You should now have the key.

Note: do not add a Swedish translation.

Expand using link to the right if you want to see the content of the file res/values/string.xml.

<resources>
    <string name="app_name">Throwaway</string>
    <string name="update_text">Update</string>
    <string name="hello_message">Hello World!</string>
    <string name="dont_push_text">Don\'t push it</string>
</resources>

Use the resource

In the file activity_main.xml you should use the resource dont_push_text.

Suggested solution

Expand using link to the right if you want to see the Button definition in the file activity_main.xml.

   <Button
        android:layout_width="wrap_content"
        android:layout_height="wrap_content"
        android:id="@+id/stupidButton"
        android:text="@string/dont_push_text"
        android:onClick="onStupidClick"
        app:layout_constraintTop_toBottomOf="@id/button"/>

Switch between languages

When switching between languages (Swedish and English in the case of the authors) you should see the texts update_text and hello_message change but the the dont_push_text is kept between the language switches. Why?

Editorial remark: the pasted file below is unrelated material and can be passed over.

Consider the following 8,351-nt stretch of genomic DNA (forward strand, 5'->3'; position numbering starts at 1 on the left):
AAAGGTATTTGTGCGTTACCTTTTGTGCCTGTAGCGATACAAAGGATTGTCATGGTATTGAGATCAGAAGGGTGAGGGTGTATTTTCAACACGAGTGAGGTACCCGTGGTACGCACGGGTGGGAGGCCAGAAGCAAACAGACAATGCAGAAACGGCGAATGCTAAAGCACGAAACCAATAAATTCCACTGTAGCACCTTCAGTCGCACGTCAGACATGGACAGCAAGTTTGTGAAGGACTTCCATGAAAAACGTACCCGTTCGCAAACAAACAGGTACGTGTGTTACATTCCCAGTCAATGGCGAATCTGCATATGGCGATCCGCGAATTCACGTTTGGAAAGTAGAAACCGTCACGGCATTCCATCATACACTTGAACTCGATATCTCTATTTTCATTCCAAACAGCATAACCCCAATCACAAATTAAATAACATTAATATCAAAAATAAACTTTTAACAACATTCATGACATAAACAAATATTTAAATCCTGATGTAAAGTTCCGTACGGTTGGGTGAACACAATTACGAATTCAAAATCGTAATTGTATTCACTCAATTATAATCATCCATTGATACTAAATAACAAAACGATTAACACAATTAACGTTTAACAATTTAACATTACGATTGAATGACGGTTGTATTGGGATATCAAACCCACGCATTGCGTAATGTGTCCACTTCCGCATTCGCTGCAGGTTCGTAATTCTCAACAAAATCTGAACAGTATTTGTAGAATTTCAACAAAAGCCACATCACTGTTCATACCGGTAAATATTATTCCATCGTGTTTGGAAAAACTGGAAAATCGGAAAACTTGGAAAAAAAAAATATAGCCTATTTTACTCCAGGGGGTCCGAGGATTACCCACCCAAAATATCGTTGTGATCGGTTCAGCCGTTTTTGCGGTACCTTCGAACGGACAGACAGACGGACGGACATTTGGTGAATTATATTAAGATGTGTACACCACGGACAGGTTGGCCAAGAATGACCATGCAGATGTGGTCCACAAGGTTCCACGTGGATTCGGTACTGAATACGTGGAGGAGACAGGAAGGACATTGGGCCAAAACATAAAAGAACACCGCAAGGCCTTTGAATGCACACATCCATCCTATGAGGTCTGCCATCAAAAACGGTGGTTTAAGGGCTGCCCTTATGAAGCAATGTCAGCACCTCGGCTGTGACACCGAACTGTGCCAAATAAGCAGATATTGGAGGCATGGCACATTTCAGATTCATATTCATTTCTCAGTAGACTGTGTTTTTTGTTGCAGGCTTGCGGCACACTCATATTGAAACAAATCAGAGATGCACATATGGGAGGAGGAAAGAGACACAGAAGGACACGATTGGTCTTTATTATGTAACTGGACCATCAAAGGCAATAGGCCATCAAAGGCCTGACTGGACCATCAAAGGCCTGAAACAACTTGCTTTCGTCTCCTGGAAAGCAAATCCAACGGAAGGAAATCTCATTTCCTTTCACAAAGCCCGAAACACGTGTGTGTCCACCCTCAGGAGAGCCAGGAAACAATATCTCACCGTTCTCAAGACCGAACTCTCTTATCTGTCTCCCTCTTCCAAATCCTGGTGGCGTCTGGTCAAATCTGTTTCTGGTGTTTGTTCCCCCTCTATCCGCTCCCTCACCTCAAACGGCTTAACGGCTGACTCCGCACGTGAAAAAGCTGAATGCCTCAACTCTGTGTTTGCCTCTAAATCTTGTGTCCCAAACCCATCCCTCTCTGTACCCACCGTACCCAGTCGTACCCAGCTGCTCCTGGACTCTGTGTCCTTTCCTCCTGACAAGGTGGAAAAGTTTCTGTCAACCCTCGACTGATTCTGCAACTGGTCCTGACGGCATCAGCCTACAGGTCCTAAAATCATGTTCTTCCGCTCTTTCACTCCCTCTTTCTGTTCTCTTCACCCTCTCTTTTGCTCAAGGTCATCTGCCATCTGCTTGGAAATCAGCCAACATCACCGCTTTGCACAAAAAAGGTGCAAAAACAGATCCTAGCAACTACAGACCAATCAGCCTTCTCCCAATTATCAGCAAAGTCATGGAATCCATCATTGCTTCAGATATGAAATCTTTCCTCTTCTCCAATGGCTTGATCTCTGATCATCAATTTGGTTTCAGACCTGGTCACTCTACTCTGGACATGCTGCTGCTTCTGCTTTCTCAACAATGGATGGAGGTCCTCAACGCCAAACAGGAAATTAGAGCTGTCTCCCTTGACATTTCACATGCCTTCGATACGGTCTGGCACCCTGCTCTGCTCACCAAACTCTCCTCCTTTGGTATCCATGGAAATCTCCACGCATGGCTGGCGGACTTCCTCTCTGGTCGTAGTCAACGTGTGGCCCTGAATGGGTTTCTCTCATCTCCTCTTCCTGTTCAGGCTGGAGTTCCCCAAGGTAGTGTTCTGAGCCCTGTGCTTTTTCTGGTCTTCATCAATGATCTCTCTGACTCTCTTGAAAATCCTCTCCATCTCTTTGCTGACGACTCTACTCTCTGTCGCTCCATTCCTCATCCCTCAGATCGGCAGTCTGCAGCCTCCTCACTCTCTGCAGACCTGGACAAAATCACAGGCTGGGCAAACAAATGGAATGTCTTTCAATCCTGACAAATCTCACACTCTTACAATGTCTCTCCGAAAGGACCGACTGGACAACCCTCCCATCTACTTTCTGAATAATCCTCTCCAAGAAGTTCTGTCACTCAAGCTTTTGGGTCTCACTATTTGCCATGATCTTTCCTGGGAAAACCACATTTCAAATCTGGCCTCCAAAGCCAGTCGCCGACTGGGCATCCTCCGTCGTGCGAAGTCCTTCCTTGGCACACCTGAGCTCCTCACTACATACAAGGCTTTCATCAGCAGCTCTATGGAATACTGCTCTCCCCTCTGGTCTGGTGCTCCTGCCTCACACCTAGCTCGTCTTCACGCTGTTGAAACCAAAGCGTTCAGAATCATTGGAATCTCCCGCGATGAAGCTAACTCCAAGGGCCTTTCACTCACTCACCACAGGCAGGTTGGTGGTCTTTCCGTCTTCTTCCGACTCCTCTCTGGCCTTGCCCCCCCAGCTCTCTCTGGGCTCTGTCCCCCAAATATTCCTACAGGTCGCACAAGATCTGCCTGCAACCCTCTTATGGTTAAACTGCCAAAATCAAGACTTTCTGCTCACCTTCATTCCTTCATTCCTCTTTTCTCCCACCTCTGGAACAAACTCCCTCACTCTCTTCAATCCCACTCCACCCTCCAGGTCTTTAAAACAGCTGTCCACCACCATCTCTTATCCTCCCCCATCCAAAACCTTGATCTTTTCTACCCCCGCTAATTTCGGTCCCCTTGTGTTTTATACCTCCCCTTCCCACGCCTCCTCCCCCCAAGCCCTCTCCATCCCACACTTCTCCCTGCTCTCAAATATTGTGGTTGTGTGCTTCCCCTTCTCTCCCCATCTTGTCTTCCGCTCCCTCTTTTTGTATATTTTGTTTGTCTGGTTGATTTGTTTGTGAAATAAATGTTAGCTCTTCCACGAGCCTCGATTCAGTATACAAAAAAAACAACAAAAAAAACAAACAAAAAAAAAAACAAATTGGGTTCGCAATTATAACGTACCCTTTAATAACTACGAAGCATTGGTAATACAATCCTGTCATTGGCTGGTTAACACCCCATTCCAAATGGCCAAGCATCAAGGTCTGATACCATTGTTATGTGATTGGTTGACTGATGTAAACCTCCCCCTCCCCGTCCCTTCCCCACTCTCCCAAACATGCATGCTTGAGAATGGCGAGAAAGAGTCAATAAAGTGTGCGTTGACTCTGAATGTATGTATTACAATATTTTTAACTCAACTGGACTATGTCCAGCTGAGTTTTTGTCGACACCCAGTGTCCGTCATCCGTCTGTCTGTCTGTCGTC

Answer

Expand using link to the right if you want to see an answer.

Since Android can find translation for update_text and hello_message and uses them. Android can't find a translation for dont_push_text and uses the default.

You can see this quite easily if you add some Log messages the method onCreate in MainActivity.java:

    @Override
    protected void onCreate(Bundle savedInstanceState) {
        super.onCreate(savedInstanceState);
        setContentView(R.layout.activity_main);
        Log.d(TAG, "Using update text for button:    " + getString(R.string.update_text));
        Log.d(TAG, "Using hello text for textview:   " + getString(R.string.hello_message));
        Log.d(TAG, "Using dont push text for button: " + getString(R.string.dont_push_text));
    }

When running the app you see something like this in the Android Monitor when using Swedish:

03-07 10:38:51.071 17283-17283/se.juneday.throwaway.throwaway D/MyActivity: Using update text for button:    Uppdatera
03-07 10:38:51.071 17283-17283/se.juneday.throwaway.throwaway D/MyActivity: Using hello text for textview:   Hallå världen!
03-07 10:38:51.071 17283-17283/se.juneday.throwaway.throwaway D/MyActivity: Using dont push text for button: Don't push it

and after having switched to English

03-07 10:41:03.611 17283-17283/se.juneday.throwaway.throwaway D/MyActivity: Using update text for button:    Update